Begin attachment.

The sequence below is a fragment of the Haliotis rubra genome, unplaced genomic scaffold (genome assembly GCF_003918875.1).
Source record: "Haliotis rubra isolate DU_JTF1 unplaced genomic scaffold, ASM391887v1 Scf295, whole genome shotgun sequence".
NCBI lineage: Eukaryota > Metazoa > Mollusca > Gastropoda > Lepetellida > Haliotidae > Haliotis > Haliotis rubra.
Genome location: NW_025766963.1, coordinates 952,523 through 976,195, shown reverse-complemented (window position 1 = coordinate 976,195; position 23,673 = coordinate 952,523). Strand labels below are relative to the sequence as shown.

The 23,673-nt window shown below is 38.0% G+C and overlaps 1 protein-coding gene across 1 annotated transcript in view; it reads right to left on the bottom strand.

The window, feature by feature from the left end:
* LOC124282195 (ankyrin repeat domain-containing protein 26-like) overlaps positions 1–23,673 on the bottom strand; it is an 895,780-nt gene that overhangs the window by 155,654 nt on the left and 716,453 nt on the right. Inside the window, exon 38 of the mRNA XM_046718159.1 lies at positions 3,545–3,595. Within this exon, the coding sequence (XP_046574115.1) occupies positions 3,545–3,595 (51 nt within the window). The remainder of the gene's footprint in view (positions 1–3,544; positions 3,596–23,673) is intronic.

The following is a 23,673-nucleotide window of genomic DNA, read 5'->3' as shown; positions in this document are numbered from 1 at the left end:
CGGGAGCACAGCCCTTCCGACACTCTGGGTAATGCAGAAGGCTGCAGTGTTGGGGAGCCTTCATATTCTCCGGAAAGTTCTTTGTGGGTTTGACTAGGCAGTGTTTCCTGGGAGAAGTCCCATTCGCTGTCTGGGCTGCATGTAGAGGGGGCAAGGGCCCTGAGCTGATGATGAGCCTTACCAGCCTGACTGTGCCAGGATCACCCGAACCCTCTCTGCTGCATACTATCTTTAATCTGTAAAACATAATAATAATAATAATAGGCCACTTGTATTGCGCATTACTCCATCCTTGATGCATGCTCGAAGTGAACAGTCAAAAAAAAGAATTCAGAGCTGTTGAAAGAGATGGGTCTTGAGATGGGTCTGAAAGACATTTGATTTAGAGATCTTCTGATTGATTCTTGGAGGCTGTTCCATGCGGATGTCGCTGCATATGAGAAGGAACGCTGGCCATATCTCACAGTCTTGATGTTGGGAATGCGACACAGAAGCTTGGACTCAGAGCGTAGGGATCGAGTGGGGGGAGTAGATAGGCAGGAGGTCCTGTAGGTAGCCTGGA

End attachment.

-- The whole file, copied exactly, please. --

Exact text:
The sequence below is a fragment of the Haliotis rubra genome, unplaced genomic scaffold (genome assembly GCF_003918875.1).
Source record: "Haliotis rubra isolate DU_JTF1 unplaced genomic scaffold, ASM391887v1 Scf295, whole genome shotgun sequence".
NCBI lineage: Eukaryota > Metazoa > Mollusca > Gastropoda > Lepetellida > Haliotidae > Haliotis > Haliotis rubra.
Genome location: NW_025766963.1, coordinates 952,523 through 976,195, shown reverse-complemented (window position 1 = coordinate 976,195; position 23,673 = coordinate 952,523). Strand labels below are relative to the sequence as shown.

The 23,673-nt window shown below is 38.0% G+C and overlaps 1 protein-coding gene across 1 annotated transcript in view; it reads right to left on the bottom strand.

The window, feature by feature from the left end:
* LOC124282195 (ankyrin repeat domain-containing protein 26-like) overlaps positions 1–23,673 on the bottom strand; it is an 895,780-nt gene that overhangs the window by 155,654 nt on the left and 716,453 nt on the right. Inside the window, exon 38 of the mRNA XM_046718159.1 lies at positions 3,545–3,595. Within this exon, the coding sequence (XP_046574115.1) occupies positions 3,545–3,595 (51 nt within the window). The remainder of the gene's footprint in view (positions 1–3,544; positions 3,596–23,673) is intronic.

The following is a 23,673-nucleotide window of genomic DNA, read 5'->3' as shown; positions in this document are numbered from 1 at the left end:
CGGGAGCACAGCCCTTCCGACACTCTGGGTAATGCAGAAGGCTGCAGTGTTGGGGAGCCTTCATATTCTCCGGAAAGTTCTTTGTGGGTTTGACTAGGCAGTGTTTCCTGGGAGAAGTCCCATTCGCTGTCTGGGCTGCATGTAGAGGGGGCAAGGGCCCTGAGCTGATGATGAGCCTTACCAGCCTGACTGTGCCAGGATCACCCGAACCCTCTCTGCTGCATACTATCTTTAATCTGTAAAACATAATAATAATAATAATAGGCCACTTGTATTGCGCATTACTCCATCCTTGATGCATGCTCGAAGTGAACAGTCAAAAAAAAGAATTCAGAGCTGTTGAAAGAGATGGGTCTTGAGATGGGTCTGAAAGACATTTGATTTAGAGATCTTCTGATTGATTCTTGGAGGCTGTTCCATGCGGATGTCGCTGCATATGAGAAGGAACGCTGGCCATATCTCACAGTCTTGATGTTGGGAATGCGACACAGAAGCTTGGACTCAGAGCGTAGGGATCGAGTGGGGGGAGTAGATAGGCAGGAGGTCCTGTAGGTAGCCTGGA